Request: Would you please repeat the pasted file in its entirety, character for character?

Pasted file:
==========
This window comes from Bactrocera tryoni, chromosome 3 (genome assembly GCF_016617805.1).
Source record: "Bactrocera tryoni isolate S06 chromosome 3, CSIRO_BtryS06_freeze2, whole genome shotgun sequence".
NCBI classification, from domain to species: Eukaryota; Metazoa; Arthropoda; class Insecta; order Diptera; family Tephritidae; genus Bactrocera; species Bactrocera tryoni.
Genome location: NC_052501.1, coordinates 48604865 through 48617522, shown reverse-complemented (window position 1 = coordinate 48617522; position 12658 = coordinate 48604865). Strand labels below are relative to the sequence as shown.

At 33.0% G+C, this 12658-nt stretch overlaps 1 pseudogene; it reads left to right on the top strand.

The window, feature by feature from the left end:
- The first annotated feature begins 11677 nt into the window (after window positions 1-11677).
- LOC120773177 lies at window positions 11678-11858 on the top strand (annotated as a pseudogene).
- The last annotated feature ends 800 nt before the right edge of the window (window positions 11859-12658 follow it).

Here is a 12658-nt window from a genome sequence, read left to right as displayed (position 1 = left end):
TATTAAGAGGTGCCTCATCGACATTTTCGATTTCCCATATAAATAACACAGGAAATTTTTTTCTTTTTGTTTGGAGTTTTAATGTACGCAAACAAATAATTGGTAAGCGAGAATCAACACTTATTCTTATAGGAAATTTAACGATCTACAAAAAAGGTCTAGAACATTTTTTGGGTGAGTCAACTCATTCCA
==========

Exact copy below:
This window comes from Bactrocera tryoni, chromosome 3 (genome assembly GCF_016617805.1).
Source record: "Bactrocera tryoni isolate S06 chromosome 3, CSIRO_BtryS06_freeze2, whole genome shotgun sequence".
NCBI classification, from domain to species: Eukaryota; Metazoa; Arthropoda; class Insecta; order Diptera; family Tephritidae; genus Bactrocera; species Bactrocera tryoni.
Genome location: NC_052501.1, coordinates 48604865 through 48617522, shown reverse-complemented (window position 1 = coordinate 48617522; position 12658 = coordinate 48604865). Strand labels below are relative to the sequence as shown.

At 33.0% G+C, this 12658-nt stretch overlaps 1 pseudogene; it reads left to right on the top strand.

The window, feature by feature from the left end:
- The first annotated feature begins 11677 nt into the window (after window positions 1-11677).
- LOC120773177 lies at window positions 11678-11858 on the top strand (annotated as a pseudogene).
- The last annotated feature ends 800 nt before the right edge of the window (window positions 11859-12658 follow it).

Here is a 12658-nt window from a genome sequence, read left to right as displayed (position 1 = left end):
TATTAAGAGGTGCCTCATCGACATTTTCGATTTCCCATATAAATAACACAGGAAATTTTTTTCTTTTTGTTTGGAGTTTTAATGTACGCAAACAAATAATTGGTAAGCGAGAATCAACACTTATTCTTATAGGAAATTTAACGATCTACAAAAAAGGTCTAGAACATTTTTTGGGTGAGTCAACTCATTCCA